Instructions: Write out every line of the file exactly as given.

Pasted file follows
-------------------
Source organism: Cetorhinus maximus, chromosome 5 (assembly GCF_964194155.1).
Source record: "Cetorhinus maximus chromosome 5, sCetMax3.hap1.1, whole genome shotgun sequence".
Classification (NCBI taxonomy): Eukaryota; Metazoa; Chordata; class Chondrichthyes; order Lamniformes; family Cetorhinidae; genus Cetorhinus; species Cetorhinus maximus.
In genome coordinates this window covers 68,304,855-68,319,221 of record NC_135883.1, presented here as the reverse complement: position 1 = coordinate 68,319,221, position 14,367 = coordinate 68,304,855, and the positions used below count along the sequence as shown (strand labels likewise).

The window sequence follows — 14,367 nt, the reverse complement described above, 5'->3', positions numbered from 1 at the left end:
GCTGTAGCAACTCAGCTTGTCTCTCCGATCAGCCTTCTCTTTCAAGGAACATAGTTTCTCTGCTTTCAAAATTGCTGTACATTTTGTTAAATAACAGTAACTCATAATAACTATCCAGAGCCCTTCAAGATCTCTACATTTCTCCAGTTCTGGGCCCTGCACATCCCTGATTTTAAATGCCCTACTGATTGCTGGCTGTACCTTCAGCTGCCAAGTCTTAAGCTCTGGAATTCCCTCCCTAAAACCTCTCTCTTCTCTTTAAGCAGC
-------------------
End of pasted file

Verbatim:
Source organism: Cetorhinus maximus, chromosome 5 (assembly GCF_964194155.1).
Source record: "Cetorhinus maximus chromosome 5, sCetMax3.hap1.1, whole genome shotgun sequence".
Classification (NCBI taxonomy): Eukaryota; Metazoa; Chordata; class Chondrichthyes; order Lamniformes; family Cetorhinidae; genus Cetorhinus; species Cetorhinus maximus.
In genome coordinates this window covers 68,304,855-68,319,221 of record NC_135883.1, presented here as the reverse complement: position 1 = coordinate 68,319,221, position 14,367 = coordinate 68,304,855, and the positions used below count along the sequence as shown (strand labels likewise).

The window sequence follows — 14,367 nt, the reverse complement described above, 5'->3', positions numbered from 1 at the left end:
GCTGTAGCAACTCAGCTTGTCTCTCCGATCAGCCTTCTCTTTCAAGGAACATAGTTTCTCTGCTTTCAAAATTGCTGTACATTTTGTTAAATAACAGTAACTCATAATAACTATCCAGAGCCCTTCAAGATCTCTACATTTCTCCAGTTCTGGGCCCTGCACATCCCTGATTTTAAATGCCCTACTGATTGCTGGCTGTACCTTCAGCTGCCAAGTCTTAAGCTCTGGAATTCCCTCCCTAAAACCTCTCTCTTCTCTTTAAGCAGC